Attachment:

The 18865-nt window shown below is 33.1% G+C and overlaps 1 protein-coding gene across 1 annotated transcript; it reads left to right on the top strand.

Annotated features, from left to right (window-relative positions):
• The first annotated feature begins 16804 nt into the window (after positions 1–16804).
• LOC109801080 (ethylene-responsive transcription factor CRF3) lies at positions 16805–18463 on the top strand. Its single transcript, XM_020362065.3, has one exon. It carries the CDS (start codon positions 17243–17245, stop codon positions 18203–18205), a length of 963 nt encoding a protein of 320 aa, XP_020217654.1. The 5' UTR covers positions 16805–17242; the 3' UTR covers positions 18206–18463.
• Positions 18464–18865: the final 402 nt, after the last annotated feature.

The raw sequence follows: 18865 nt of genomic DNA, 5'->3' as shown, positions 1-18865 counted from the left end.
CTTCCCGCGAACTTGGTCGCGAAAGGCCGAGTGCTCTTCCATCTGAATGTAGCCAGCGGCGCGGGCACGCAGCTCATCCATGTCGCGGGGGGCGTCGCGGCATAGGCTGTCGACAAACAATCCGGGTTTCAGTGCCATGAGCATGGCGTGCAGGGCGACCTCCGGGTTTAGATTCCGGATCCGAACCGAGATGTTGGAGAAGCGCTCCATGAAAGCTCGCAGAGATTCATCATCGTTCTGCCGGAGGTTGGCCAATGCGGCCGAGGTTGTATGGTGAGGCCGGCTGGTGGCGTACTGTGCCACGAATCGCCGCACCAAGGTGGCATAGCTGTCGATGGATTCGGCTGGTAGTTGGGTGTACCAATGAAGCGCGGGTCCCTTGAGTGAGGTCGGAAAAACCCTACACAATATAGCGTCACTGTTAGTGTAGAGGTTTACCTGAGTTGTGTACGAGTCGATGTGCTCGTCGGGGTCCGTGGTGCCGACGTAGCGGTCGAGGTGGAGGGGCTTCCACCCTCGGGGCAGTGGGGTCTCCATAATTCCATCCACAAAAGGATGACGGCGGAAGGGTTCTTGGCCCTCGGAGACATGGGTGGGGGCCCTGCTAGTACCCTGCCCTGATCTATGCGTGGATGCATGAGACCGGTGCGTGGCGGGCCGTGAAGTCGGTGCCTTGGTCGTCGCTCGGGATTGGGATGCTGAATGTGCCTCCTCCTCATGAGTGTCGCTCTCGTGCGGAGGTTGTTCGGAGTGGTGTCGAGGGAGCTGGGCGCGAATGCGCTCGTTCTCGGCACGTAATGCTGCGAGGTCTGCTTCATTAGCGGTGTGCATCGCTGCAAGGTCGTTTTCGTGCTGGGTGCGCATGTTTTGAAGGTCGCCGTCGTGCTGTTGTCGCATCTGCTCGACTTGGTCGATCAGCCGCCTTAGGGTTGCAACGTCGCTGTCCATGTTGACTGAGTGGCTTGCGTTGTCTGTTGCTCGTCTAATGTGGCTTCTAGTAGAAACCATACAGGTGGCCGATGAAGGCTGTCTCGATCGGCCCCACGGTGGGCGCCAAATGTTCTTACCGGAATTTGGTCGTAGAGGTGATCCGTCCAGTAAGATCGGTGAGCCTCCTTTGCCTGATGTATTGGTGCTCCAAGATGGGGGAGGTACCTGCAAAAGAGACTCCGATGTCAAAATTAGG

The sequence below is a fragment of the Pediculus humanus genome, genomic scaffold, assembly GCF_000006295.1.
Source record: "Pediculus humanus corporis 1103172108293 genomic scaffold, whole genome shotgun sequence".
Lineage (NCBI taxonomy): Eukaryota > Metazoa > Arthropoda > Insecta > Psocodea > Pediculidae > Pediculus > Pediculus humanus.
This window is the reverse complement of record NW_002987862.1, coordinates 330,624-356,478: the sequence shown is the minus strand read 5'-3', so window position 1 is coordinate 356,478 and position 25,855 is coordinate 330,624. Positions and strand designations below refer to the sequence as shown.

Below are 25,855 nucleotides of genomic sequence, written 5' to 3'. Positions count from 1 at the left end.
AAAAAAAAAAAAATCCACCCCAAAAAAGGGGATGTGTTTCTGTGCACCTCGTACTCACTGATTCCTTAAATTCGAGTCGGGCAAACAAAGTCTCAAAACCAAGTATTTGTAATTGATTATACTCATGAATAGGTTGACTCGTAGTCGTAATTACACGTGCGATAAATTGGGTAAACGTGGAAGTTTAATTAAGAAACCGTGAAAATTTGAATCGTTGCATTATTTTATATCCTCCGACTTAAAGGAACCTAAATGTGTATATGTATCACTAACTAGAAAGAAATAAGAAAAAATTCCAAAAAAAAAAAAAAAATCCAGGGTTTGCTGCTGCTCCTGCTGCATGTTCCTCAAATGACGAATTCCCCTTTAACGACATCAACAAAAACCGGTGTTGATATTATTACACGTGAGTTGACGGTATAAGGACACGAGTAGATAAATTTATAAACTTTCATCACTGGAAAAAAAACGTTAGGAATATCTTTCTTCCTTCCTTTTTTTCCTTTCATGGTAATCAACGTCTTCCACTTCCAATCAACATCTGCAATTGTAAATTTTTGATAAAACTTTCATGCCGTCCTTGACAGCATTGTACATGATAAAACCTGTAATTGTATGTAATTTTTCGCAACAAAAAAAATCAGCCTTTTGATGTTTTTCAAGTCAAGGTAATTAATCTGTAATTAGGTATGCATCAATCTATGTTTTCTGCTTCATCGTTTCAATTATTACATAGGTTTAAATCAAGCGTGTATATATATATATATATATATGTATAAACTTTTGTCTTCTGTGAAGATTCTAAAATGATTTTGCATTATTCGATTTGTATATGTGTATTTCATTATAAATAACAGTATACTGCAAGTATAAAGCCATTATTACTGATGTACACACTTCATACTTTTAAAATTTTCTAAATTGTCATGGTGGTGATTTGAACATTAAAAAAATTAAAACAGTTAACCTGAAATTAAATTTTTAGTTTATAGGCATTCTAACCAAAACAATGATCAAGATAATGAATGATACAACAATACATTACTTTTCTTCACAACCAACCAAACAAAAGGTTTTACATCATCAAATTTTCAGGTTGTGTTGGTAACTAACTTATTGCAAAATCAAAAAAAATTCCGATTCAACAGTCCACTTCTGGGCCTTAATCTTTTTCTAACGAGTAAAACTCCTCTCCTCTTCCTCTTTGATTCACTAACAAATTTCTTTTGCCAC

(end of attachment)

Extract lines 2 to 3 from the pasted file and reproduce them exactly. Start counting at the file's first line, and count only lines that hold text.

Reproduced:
Annotated features, from left to right (window-relative positions):
• The first annotated feature begins 16804 nt into the window (after positions 1–16804).